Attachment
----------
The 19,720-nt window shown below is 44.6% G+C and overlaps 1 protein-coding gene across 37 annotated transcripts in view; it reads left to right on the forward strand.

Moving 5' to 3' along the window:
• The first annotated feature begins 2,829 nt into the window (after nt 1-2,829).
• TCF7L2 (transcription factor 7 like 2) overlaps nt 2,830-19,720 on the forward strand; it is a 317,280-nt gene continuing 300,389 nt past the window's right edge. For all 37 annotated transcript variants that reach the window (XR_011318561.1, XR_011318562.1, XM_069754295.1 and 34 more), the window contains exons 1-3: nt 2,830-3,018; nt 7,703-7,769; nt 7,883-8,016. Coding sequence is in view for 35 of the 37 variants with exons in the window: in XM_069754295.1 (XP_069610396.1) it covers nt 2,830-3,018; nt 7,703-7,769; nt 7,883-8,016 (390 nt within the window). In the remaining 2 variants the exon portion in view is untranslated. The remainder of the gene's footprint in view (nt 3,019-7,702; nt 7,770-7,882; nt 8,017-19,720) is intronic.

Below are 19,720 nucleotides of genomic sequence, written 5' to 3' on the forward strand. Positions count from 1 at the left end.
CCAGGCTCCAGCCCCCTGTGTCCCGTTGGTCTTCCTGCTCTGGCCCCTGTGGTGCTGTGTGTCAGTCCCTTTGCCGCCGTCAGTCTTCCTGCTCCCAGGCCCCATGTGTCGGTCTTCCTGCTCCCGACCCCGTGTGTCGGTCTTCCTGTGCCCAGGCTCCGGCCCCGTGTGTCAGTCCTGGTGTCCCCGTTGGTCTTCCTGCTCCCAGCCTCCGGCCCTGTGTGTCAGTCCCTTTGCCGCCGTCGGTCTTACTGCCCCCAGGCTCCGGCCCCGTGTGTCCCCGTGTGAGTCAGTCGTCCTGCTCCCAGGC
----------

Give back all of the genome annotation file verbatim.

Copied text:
The 19,720-nt window shown below is 44.6% G+C and overlaps 1 protein-coding gene across 37 annotated transcripts in view; it reads left to right on the forward strand.

Moving 5' to 3' along the window:
• The first annotated feature begins 2,829 nt into the window (after nt 1-2,829).
• TCF7L2 (transcription factor 7 like 2) overlaps nt 2,830-19,720 on the forward strand; it is a 317,280-nt gene continuing 300,389 nt past the window's right edge. For all 37 annotated transcript variants that reach the window (XR_011318561.1, XR_011318562.1, XM_069754295.1 and 34 more), the window contains exons 1-3: nt 2,830-3,018; nt 7,703-7,769; nt 7,883-8,016. Coding sequence is in view for 35 of the 37 variants with exons in the window: in XM_069754295.1 (XP_069610396.1) it covers nt 2,830-3,018; nt 7,703-7,769; nt 7,883-8,016 (390 nt within the window). In the remaining 2 variants the exon portion in view is untranslated. The remainder of the gene's footprint in view (nt 3,019-7,702; nt 7,770-7,882; nt 8,017-19,720) is intronic.

Below are 19,720 nucleotides of genomic sequence, written 5' to 3' on the forward strand. Positions count from 1 at the left end.
CCAGGCTCCAGCCCCCTGTGTCCCGTTGGTCTTCCTGCTCTGGCCCCTGTGGTGCTGTGTGTCAGTCCCTTTGCCGCCGTCAGTCTTCCTGCTCCCAGGCCCCATGTGTCGGTCTTCCTGCTCCCGACCCCGTGTGTCGGTCTTCCTGTGCCCAGGCTCCGGCCCCGTGTGTCAGTCCTGGTGTCCCCGTTGGTCTTCCTGCTCCCAGCCTCCGGCCCTGTGTGTCAGTCCCTTTGCCGCCGTCGGTCTTACTGCCCCCAGGCTCCGGCCCCGTGTGTCCCCGTGTGAGTCAGTCGTCCTGCTCCCAGGC